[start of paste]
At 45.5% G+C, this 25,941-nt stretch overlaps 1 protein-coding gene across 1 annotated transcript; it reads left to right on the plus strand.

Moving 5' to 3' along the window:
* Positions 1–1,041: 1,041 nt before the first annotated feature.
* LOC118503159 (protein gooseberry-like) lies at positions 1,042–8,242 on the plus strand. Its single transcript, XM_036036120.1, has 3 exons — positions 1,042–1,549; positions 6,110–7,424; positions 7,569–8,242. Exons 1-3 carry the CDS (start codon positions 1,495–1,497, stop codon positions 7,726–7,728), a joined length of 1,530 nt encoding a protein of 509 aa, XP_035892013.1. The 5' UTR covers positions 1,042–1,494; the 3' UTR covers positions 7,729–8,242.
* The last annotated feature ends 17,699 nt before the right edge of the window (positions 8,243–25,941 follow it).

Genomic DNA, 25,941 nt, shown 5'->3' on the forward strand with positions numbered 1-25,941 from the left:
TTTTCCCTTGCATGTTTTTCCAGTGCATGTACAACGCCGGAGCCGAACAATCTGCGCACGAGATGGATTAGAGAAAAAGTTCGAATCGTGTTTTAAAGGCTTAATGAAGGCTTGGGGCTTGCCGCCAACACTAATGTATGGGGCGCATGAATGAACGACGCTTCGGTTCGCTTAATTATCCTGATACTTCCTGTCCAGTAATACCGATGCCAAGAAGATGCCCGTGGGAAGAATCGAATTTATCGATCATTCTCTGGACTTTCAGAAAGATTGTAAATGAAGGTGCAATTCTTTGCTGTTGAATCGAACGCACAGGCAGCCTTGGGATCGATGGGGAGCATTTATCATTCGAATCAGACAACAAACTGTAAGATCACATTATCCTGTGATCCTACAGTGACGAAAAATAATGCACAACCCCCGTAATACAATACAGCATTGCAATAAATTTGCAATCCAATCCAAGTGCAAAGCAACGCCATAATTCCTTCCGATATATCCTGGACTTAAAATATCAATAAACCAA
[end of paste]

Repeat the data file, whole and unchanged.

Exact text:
At 45.5% G+C, this 25,941-nt stretch overlaps 1 protein-coding gene across 1 annotated transcript; it reads left to right on the plus strand.

Moving 5' to 3' along the window:
* Positions 1–1,041: 1,041 nt before the first annotated feature.
* LOC118503159 (protein gooseberry-like) lies at positions 1,042–8,242 on the plus strand. Its single transcript, XM_036036120.1, has 3 exons — positions 1,042–1,549; positions 6,110–7,424; positions 7,569–8,242. Exons 1-3 carry the CDS (start codon positions 1,495–1,497, stop codon positions 7,726–7,728), a joined length of 1,530 nt encoding a protein of 509 aa, XP_035892013.1. The 5' UTR covers positions 1,042–1,494; the 3' UTR covers positions 7,729–8,242.
* The last annotated feature ends 17,699 nt before the right edge of the window (positions 8,243–25,941 follow it).

Genomic DNA, 25,941 nt, shown 5'->3' on the forward strand with positions numbered 1-25,941 from the left:
TTTTCCCTTGCATGTTTTTCCAGTGCATGTACAACGCCGGAGCCGAACAATCTGCGCACGAGATGGATTAGAGAAAAAGTTCGAATCGTGTTTTAAAGGCTTAATGAAGGCTTGGGGCTTGCCGCCAACACTAATGTATGGGGCGCATGAATGAACGACGCTTCGGTTCGCTTAATTATCCTGATACTTCCTGTCCAGTAATACCGATGCCAAGAAGATGCCCGTGGGAAGAATCGAATTTATCGATCATTCTCTGGACTTTCAGAAAGATTGTAAATGAAGGTGCAATTCTTTGCTGTTGAATCGAACGCACAGGCAGCCTTGGGATCGATGGGGAGCATTTATCATTCGAATCAGACAACAAACTGTAAGATCACATTATCCTGTGATCCTACAGTGACGAAAAATAATGCACAACCCCCGTAATACAATACAGCATTGCAATAAATTTGCAATCCAATCCAAGTGCAAAGCAACGCCATAATTCCTTCCGATATATCCTGGACTTAAAATATCAATAAACCAA